Harzer Rotvieh

Harzer Rotvieh

The Harzer Rotvieh is a cattle breed (Bos taurus Linnaeus, 1758) originally from the province of Harz, in northern Germany, a dual aptitude for meat production and milk.

Systematics –
From a systematic point of view, it belongs to the Eukaryota Domain, Animalia Kingdom, Subgenus Eumetazoa, Superphylum Deuterostomia, Phylum Chordata, Subphylum Vertebrata, Infraphylum Gnathostomata, Superclass Tetrapoda, Class Mammalia, Subclass Theria, Infraclasse Eutheria, Superorder, Laurasiatheria, Clade Ungulata, Order Artiodactyla, Suborder Ruminantia, Infraorder Sheep, Family Bovidae, Subfamily Bovinae and then to the Genus Bos, to the Species Taurus and to the Harzer Rotvieh.

Geographical and area distribution –
The Harzer Cattle Rotvieh is a breed bred in the mountainous region of the Harz in northern Germany.
The Harz is a mountain range in northern Germany which lies on the border between the Länder of Lower Saxony and Saxony-Anhalt, and is therefore the northernmost of the German mountain ranges. The name “Harz” comes from a word of the upper middle German which means “forest”.

Origins and History –
The Harzer Rotvieh is a bovine breed with a uniform red coat and is probably one of the oldest and most primitive breeds bred.
Its origin is to be found in the red cattle breeds of southern and central Germany and probably dates back to the strain of Germanic-Celtic red cattle.
Breeding and isolation conditions in the difficult territories of the Harz mountain ranges have subsequently given rise to the characteristics of this breed.
Originally the High Harz farms consisted mainly of small farmers, mostly miners. Breeding conditions were often poor and only a few could afford more animals and the space needed for their breeding.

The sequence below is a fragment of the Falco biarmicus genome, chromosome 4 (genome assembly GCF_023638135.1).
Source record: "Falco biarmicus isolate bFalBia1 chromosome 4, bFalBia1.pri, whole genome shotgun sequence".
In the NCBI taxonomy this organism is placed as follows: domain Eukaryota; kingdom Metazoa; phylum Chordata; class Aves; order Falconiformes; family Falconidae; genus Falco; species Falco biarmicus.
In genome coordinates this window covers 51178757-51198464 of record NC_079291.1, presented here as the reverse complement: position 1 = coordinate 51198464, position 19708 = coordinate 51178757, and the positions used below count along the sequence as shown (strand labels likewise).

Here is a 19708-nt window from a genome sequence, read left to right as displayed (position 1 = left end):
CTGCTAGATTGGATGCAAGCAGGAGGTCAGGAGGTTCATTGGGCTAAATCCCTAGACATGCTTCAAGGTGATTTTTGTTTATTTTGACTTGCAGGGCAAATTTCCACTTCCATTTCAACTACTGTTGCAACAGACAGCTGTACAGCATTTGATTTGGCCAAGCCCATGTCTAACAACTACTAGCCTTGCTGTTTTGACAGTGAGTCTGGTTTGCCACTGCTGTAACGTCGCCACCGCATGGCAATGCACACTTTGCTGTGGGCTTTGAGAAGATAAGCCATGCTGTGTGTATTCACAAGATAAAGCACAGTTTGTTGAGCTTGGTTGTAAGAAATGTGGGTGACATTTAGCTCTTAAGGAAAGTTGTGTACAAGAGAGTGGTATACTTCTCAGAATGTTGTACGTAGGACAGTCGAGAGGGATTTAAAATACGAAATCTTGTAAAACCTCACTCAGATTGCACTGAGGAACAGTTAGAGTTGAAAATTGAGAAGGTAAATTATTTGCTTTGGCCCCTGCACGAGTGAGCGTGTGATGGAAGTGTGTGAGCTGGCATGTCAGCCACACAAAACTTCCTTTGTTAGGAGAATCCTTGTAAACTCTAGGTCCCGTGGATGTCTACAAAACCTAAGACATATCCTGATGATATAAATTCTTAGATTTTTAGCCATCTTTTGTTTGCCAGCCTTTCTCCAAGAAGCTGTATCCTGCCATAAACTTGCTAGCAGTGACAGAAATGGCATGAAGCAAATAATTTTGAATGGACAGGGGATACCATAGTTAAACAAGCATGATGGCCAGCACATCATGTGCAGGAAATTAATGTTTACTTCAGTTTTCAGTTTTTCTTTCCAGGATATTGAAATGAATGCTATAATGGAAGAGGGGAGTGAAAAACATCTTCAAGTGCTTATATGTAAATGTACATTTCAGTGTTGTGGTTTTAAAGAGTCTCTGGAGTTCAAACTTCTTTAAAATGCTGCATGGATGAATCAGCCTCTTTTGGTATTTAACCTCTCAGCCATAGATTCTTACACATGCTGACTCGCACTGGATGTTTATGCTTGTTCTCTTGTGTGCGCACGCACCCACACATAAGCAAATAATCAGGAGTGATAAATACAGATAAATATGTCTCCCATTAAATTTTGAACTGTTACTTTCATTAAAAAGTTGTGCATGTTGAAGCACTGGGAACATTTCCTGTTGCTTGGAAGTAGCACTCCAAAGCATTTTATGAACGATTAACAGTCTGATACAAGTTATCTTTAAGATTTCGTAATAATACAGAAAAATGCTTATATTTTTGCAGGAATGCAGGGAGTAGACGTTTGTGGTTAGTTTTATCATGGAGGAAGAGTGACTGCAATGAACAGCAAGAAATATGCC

Subsequently, in the 50s of the last century, with the introduction of higher yielding cattle in the production of milk and meat, this breed was crossed with the bulls of the Danish red dairy cattle breed, in order to increase the production of milk.
This has led to several crossings so that since 1980 the Harzer Rotvieh this breed has gone to join the Rotes Höhenvieh cattle breed along with other populations of local breeds.
Today this breed, due to its low competitiveness with more productive breeds, is at risk of extinction. In 1996, 360 cows were listed in the herd book.

Morphology –
The Harzer Rotvieh is a bovine breed, of medium size, characterized by an intense mahogany red coat with a uniform color.
The cattle have short horns, yellowish in color with a dark tip and a tail and tuft of the same bright color.
The muzzle is deep red.
The limbs are strong and the hooves are dark and robust.

Production aptitude –
This breed that was originally triple-oriented, ie milk, meat and labor, is now bred for the production of milk and meat.
The yields of this breed are obviously not comparable with high yield breeds but we must also consider the more difficult breeding conditions of this breed both for the leaner pastures and for the climatic conditions of the mountains where they are raised.

Guido Bissanti

– Wikipedia, the free encyclopedia.
– Roberto Parigi Bini, 1983. Cattle breeds, Pàtron editore, Bologna.
– Daniele Bigi, Alessio Zanon, 2010. Atlas of native breeds. Cattle, horses, sheep and goats, pigs bred in Italy, Edagricole-New Business Media, Bologna.

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